Tuesday, June 30, 2009

New William & Mary Nickname: One Option

I don't really have a particular name in mind for a new nickname for William & Mary's athletic teams. From one of my favorite trivia questions, I will offer a few criteria:

*Not an animal.
*Not a color.
*Doesn't end in "S."

Know how many teams qualify under those criteria? In 1-A football, three: Navy (Midshipmen); Notre Dame (Fighting Irish); Illinois (Fighting Illini).

Expanding that to Division 1 basketball, William & Mary "Tribe" was one of the few others that qualified.

W&M has always had a place with me because they were part of that answer.

And so I think that the uniqueness of their nickname is the rarity of the animal/color/"s" trifecta -- THAT is the legacy they should maintain.

-- D.S.

Update: Yes, UMass MINUTEMEN makes the list. Wasn't a dis. I just didn't list all of the DI hoops schools that qualified. And, no, Alabama CRIMSON TIDE does NOT qualify -- the whole "crimson" thing, obviously.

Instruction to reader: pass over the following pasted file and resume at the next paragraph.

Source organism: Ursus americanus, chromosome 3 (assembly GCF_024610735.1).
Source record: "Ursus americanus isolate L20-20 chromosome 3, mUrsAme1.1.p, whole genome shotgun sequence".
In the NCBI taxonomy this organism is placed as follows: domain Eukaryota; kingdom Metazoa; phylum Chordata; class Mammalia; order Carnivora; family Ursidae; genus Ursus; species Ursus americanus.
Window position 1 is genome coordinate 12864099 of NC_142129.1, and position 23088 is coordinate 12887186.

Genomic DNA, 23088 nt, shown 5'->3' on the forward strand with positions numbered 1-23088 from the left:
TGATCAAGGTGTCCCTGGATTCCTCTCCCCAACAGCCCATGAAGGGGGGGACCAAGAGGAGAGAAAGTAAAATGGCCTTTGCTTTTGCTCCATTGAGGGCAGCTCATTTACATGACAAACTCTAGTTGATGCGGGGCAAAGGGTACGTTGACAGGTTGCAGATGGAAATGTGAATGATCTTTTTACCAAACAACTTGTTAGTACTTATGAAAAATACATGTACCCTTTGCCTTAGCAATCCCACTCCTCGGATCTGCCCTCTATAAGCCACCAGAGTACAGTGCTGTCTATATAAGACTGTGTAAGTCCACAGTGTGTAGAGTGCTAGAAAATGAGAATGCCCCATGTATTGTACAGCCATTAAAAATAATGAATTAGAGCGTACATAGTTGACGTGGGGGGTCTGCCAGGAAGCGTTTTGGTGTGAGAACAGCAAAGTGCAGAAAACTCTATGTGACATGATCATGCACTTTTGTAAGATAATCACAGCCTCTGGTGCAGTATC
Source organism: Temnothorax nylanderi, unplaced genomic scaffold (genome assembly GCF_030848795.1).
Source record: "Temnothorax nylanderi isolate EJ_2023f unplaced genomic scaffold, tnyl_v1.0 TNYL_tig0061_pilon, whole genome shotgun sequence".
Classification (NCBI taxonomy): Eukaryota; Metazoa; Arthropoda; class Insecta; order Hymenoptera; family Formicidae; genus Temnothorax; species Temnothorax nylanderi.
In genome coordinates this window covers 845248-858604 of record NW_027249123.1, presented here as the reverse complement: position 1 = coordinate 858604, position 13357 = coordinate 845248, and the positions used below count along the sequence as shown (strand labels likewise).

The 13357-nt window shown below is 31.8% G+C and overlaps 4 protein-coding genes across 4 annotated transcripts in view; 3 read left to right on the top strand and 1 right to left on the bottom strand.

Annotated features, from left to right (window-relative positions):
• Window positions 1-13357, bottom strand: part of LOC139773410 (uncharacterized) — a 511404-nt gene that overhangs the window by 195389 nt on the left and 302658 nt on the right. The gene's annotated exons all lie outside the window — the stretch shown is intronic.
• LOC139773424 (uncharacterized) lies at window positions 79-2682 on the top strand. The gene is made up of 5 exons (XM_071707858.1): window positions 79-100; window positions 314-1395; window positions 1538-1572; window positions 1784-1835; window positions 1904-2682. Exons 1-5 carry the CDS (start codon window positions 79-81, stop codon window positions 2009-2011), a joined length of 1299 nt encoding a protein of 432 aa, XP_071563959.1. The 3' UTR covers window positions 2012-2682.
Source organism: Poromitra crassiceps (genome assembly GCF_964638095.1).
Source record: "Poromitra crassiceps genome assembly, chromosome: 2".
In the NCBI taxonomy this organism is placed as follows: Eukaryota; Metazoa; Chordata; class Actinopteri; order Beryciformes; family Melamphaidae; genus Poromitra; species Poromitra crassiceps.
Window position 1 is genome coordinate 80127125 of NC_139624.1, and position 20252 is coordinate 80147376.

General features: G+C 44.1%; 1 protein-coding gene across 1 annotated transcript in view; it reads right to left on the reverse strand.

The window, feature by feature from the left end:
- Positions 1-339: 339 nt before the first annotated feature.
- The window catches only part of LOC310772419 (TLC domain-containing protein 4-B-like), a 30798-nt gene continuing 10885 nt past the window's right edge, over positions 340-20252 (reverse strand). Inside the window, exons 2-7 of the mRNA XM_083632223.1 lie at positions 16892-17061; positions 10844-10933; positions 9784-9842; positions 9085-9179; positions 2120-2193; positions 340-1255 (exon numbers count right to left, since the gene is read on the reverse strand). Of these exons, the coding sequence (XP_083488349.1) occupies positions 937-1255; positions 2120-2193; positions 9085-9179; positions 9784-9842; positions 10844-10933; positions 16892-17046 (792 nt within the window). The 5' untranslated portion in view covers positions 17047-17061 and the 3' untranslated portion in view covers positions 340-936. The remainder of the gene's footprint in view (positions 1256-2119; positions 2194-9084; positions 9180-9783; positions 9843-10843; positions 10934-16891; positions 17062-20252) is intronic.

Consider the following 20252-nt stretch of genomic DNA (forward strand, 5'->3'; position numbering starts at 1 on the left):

Adam said...

Does the "Golden" in Golden Hurricane disallow Tulsa (bowl-subdivision)?

ryan said...

No love for UMass, Shanoff? Somewhere, Marcus Camby is pissed.

Ell said...

Dan - you neglected my beloved Alabama Crimson Tide. It's not a color - although a color modifies it. And, it's singular something the Irish and the Illini can't say.

Single.File.Line said...


The Stanford Cardinal - a tree, not an animal. Also - and this one's nitpicky - the Marshall Thundering Herd. Obviously it's mascot is intended to be an animal, but the team name itself doesn't directly mention anything specific.

Dan Shanoff said...

Thundering Herd: Animal. Might be willing to consider on a technicality, but it violates the spirit.

As for Cardinal, I had the same question back when this first was posed to me as a bar-room trivia question.

Cardinal actually is the color, directly violating a rule.

The tree is the mascot, unrelated to the nickname. The nickname is entirely about the color, not unlike Harvard Crimson, North Texas Mean Green or Cornell Big Red.